Scholarship honors 50 years of women instrumentalists in Blue Band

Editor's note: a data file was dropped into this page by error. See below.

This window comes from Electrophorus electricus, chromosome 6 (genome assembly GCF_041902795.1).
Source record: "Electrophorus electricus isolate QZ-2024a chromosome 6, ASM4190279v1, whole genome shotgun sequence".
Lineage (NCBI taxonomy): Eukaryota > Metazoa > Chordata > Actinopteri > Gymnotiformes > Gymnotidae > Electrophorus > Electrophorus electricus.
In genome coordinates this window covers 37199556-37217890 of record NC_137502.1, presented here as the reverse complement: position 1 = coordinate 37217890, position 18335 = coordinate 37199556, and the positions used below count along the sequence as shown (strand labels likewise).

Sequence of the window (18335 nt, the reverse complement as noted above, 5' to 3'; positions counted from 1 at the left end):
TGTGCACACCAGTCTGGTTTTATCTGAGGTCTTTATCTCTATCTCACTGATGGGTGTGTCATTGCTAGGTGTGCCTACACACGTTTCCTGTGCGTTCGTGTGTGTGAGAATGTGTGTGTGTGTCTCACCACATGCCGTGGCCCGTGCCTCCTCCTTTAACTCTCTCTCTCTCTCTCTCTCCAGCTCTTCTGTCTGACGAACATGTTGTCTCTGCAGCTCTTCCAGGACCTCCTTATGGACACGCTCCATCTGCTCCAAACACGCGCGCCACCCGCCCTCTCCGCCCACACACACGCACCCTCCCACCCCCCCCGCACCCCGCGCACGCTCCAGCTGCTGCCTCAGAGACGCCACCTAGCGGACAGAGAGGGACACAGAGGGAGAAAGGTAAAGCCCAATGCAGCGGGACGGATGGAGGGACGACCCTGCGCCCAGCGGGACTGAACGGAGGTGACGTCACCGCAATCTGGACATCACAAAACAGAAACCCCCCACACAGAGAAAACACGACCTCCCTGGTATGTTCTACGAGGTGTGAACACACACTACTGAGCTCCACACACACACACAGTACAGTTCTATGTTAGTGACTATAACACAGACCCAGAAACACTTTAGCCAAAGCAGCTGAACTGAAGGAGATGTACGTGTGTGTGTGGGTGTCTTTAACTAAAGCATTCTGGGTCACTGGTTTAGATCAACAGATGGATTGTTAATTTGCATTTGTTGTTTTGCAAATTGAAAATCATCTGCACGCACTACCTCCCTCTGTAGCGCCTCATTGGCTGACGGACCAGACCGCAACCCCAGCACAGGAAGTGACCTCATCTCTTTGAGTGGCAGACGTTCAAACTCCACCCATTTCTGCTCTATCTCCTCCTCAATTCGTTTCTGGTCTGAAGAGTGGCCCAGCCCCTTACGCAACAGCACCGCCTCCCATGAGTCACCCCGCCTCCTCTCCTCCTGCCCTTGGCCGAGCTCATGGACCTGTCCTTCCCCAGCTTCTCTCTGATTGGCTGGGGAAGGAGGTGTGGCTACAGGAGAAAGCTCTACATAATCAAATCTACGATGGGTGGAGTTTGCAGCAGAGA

Susan Nowlin Batutis, one of the first women instrumentalists in the Blue Band, has made a gift to establish a scholarship in her name that recognizes 50 years of women playing in the band and supports diversity and inclusivity within the organization. In 1973, on the heels of Title IX being signed into law, Susan Nowlin courageously stepped into an audition room with then-director James Dunlop. She nervously gripped her drum sticks and was prompted to play “Proud Mary,” written by John Fogerty and made popular by Tina Turner. “I had this desire to show him that I could do it just like everybody else, and I nailed it,” Nowlin Batutis said. “I knew I was good enough to be a part of that band.” With her historic spot in the percussion rank, she would join Carol Gabler, French horn, and Linda Hall, clarinet, to become the first female instrumentalists in the band since World War II, when women were temporarily accepted due to low male numbers. “Being one of the first women musicians in the Blue Band was, and still is, one of the best experiences I've ever had,” Nowlin Batutis said. Nowlin would go on to be the rank leader of the drum line in 1976, her senior year. After graduating with a bachelor's degree in liberal arts, she has stayed connected with the University, which led her to establish the Susan Nowlin Batutis Scholarship. “The Blue Band chose to move forward 50 years ago [by accepting women] and continues to move forward to embrace diversity and inclusiveness in its ranks,” Nowlin Batutis said. “With this gift, I wanted to make sure that other students from diverse backgrounds could have the same experience.” B. Stephen Carpenter II, the Michael J. and Aimee Rusinko Kakos Dean in the College of Arts and Architecture, said Nowlin Batutis and the other women instrumentalists to first play in the band are deeply woven in the fabric of the Blue Band as well as the college. “Susan and the other women who joined the Blue Band in 1973 are trailblazers who hold a unique place in the history of the University. We are incredibly proud of that legacy,” Carpenter said. “We are grateful to Susan for her vision, and we are grateful for this gift in support of our mission to make the College of Arts and Architecture and Penn State a more welcoming place to learn, live, and create.” Donors like Nowlin Batutis advance the University's historic land-grant mission to serve and lead. Through philanthropy, alumni and friends are helping students to join the Penn State family and prepare for lifelong success; driving research, outreach and economic development that grow our shared strength and readiness for the future; and increasing the University's impact for families, patients, and communities across the Commonwealth and around the world. Learn more by visiting raise.psu.edu.